On April 2, 1948, Ludwig Erhard, a little-known economist who had opposed Nazism, was appointed Director of the Economic Council of Bizonia, the territory resulting from the merger of the British and American occupied territories in post-WWII Germany.
Few suspected that, only two months later, he would unleash the power of free markets and trigger the so-called German Economic Miracle: the extraordinary economic recovery that West Germany experienced in the aftermath of the war, which resulted in the tripling of per capita income in barely a decade.
A veteran from World War I, Erhard earned his Ph.D. in Economics in 1925 from the University of Frankfurt. His career was cut short when he refused to join the Nazi party. This led him to abandon academia and join a business research institute located in Nuremberg. In 1945, Erhard started to work for the American occupation forces as an economic advisor. He held several positions until he was commissioned by the American and British authorities to steer the devastated postwar West-German economy.
Erhard was deeply influenced by ordoliberalism, a school of economic thought that has its roots in the University of Freiburg of the 1930s. Ordoliberalism is closely linked to the classical liberal tradition, although it differs from it in some respects, especially in the role that government must play in the economy.
His classical liberal convictions led him to make a decision that would prove decisive for the development of postwar Germany. On June 18, 1948, the military governments of the three occupied territories in West Germany passed legislation for currency reform aimed at replacing the old Reichsmark for a new currency: the Deutsche Mark.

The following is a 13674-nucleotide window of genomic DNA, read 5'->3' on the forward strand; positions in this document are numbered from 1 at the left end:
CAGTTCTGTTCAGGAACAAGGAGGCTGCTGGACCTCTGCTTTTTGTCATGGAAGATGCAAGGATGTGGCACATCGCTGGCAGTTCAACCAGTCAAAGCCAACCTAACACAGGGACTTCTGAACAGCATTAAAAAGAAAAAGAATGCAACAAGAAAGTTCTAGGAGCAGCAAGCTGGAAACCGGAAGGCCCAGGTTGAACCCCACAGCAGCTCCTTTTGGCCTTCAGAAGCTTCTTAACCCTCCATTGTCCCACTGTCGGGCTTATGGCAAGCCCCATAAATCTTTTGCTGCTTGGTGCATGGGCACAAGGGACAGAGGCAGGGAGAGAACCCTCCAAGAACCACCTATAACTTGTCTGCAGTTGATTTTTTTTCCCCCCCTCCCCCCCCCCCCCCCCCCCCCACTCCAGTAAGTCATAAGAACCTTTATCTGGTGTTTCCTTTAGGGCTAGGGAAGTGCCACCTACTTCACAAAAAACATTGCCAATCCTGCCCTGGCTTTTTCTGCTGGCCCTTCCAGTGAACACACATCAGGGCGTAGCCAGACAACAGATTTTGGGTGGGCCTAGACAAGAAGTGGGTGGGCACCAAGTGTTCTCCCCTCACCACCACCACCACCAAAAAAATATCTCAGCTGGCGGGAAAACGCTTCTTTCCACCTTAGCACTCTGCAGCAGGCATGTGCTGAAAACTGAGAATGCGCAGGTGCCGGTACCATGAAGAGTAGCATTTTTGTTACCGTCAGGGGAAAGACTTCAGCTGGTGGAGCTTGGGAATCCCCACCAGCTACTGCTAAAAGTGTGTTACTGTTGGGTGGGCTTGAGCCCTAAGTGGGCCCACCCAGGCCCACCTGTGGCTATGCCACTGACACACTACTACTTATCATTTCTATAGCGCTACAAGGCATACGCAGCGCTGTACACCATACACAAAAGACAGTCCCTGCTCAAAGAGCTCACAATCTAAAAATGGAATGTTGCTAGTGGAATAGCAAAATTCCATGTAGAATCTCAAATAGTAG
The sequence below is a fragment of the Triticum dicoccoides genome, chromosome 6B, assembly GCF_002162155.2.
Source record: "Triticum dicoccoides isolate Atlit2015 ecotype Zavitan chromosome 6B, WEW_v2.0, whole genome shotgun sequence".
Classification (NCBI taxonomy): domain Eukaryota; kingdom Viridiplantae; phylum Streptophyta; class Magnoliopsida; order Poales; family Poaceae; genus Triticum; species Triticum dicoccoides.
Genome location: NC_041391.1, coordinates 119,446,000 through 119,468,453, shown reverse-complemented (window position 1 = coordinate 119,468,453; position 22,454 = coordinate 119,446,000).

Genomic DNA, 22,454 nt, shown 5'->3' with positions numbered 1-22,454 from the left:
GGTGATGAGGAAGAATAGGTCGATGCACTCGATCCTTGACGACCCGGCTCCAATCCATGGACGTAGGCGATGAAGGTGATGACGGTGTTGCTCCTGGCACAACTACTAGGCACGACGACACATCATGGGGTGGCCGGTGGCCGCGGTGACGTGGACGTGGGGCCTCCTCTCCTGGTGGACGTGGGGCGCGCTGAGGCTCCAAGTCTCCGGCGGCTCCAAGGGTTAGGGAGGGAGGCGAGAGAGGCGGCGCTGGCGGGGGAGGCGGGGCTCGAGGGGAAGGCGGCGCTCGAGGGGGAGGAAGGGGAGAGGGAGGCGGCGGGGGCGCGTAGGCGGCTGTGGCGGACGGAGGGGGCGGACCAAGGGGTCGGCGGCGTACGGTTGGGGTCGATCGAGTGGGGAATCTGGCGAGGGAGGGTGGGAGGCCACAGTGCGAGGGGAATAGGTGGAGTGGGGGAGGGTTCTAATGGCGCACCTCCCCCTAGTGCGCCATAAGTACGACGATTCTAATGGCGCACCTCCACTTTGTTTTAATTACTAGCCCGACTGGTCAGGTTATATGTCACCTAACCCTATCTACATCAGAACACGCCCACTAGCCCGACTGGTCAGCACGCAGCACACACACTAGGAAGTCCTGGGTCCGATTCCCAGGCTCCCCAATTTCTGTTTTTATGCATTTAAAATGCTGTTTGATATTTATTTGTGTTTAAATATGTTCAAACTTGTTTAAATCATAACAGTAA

On the same day, the Bizonal Economic Council, led by Erhard, made a decision that was harshly criticized at the time: it eliminated most price ceilings and economic controls that had been in place since 1936. An exception was made for certain commodities like iron, steel or coal.
As pointed out by Larry White in his book The Clash of Economic Ideas, John Kenneth Galbraith, who at the time worked for the US State Department supervising economic policy in Germany, was one of the outspoken critics of removing all economic controls from the German economy.
Contrary to what Galbraith had predicted, the impact of Erhard’s liberalization policies was extremely positive. Overnight, shortages disappeared; the new Deutsche Mark displaced barter – which had become a common practice – while black markets vanished.
These economic-policy measures together with a tax reform that reduced income taxes by around 30 percent boosted economic growth: in the first six months after the removal of economic controls, output grew by 53 percent.
After the unification of the French, British and American zones into the Federal Republic of Germany, Erhard became Minister of Economics and then Chancellor after Adenauer stepped down in 1963. He died in 1977.
In a time when socialism was winning the intellectual battle against classical liberal ideas, Erhard dared to implement a sweeping free-market reform. As a result, West Germany rose from the ashes, laying the foundations for what would later become the hegemonic economic power in Europe.